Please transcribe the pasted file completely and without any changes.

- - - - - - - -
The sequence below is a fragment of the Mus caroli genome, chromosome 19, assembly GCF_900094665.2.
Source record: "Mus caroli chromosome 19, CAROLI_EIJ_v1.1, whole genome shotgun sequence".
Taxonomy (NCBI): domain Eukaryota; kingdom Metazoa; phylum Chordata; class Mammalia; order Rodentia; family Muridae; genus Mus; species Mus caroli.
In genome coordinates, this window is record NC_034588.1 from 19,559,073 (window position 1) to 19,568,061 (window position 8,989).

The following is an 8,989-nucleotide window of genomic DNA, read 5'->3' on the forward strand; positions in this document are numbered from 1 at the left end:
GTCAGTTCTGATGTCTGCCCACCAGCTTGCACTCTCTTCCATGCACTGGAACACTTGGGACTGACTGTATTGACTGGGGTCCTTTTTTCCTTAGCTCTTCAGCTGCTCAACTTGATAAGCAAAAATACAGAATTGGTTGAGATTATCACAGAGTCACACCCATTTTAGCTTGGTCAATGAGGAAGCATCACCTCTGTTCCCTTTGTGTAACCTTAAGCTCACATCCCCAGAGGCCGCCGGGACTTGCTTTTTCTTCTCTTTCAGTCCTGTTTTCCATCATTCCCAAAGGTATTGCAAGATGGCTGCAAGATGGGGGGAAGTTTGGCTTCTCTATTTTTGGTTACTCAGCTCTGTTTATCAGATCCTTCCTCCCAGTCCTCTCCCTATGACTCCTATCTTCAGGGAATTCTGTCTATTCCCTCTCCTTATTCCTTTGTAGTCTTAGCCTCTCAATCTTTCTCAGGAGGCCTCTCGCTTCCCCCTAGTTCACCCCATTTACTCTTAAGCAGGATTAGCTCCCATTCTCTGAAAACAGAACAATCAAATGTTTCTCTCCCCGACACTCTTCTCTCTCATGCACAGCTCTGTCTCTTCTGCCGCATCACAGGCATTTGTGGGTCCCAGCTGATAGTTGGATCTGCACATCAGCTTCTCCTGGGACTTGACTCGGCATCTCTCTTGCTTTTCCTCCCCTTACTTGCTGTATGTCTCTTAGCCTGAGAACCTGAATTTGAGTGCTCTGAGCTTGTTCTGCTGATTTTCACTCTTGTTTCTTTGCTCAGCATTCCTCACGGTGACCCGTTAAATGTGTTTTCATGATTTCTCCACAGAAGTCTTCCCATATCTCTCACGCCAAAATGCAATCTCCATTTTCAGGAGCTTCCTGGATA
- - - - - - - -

The sequence below is a fragment of the Mus caroli genome, chromosome 19, assembly GCF_900094665.2.
Source record: "Mus caroli chromosome 19, CAROLI_EIJ_v1.1, whole genome shotgun sequence".
Taxonomy (NCBI): domain Eukaryota; kingdom Metazoa; phylum Chordata; class Mammalia; order Rodentia; family Muridae; genus Mus; species Mus caroli.
In genome coordinates, this window is record NC_034588.1 from 19,559,073 (window position 1) to 19,568,061 (window position 8,989).

The following is an 8,989-nucleotide window of genomic DNA, read 5'->3' on the forward strand; positions in this document are numbered from 1 at the left end:
GTCAGTTCTGATGTCTGCCCACCAGCTTGCACTCTCTTCCATGCACTGGAACACTTGGGACTGACTGTATTGACTGGGGTCCTTTTTTCCTTAGCTCTTCAGCTGCTCAACTTGATAAGCAAAAATACAGAATTGGTTGAGATTATCACAGAGTCACACCCATTTTAGCTTGGTCAATGAGGAAGCATCACCTCTGTTCCCTTTGTGTAACCTTAAGCTCACATCCCCAGAGGCCGCCGGGACTTGCTTTTTCTTCTCTTTCAGTCCTGTTTTCCATCATTCCCAAAGGTATTGCAAGATGGCTGCAAGATGGGGGGAAGTTTGGCTTCTCTATTTTTGGTTACTCAGCTCTGTTTATCAGATCCTTCCTCCCAGTCCTCTCCCTATGACTCCTATCTTCAGGGAATTCTGTCTATTCCCTCTCCTTATTCCTTTGTAGTCTTAGCCTCTCAATCTTTCTCAGGAGGCCTCTCGCTTCCCCCTAGTTCACCCCATTTACTCTTAAGCAGGATTAGCTCCCATTCTCTGAAAACAGAACAATCAAATGTTTCTCTCCCCGACACTCTTCTCTCTCATGCACAGCTCTGTCTCTTCTGCCGCATCACAGGCATTTGTGGGTCCCAGCTGATAGTTGGATCTGCACATCAGCTTCTCCTGGGACTTGACTCGGCATCTCTCTTGCTTTTCCTCCCCTTACTTGCTGTATGTCTCTTAGCCTGAGAACCTGAATTTGAGTGCTCTGAGCTTGTTCTGCTGATTTTCACTCTTGTTTCTTTGCTCAGCATTCCTCACGGTGACCCGTTAAATGTGTTTTCATGATTTCTCCACAGAAGTCTTCCCATATCTCTCACGCCAAAATGCAATCTCCATTTTCAGGAGCTTCCTGGATA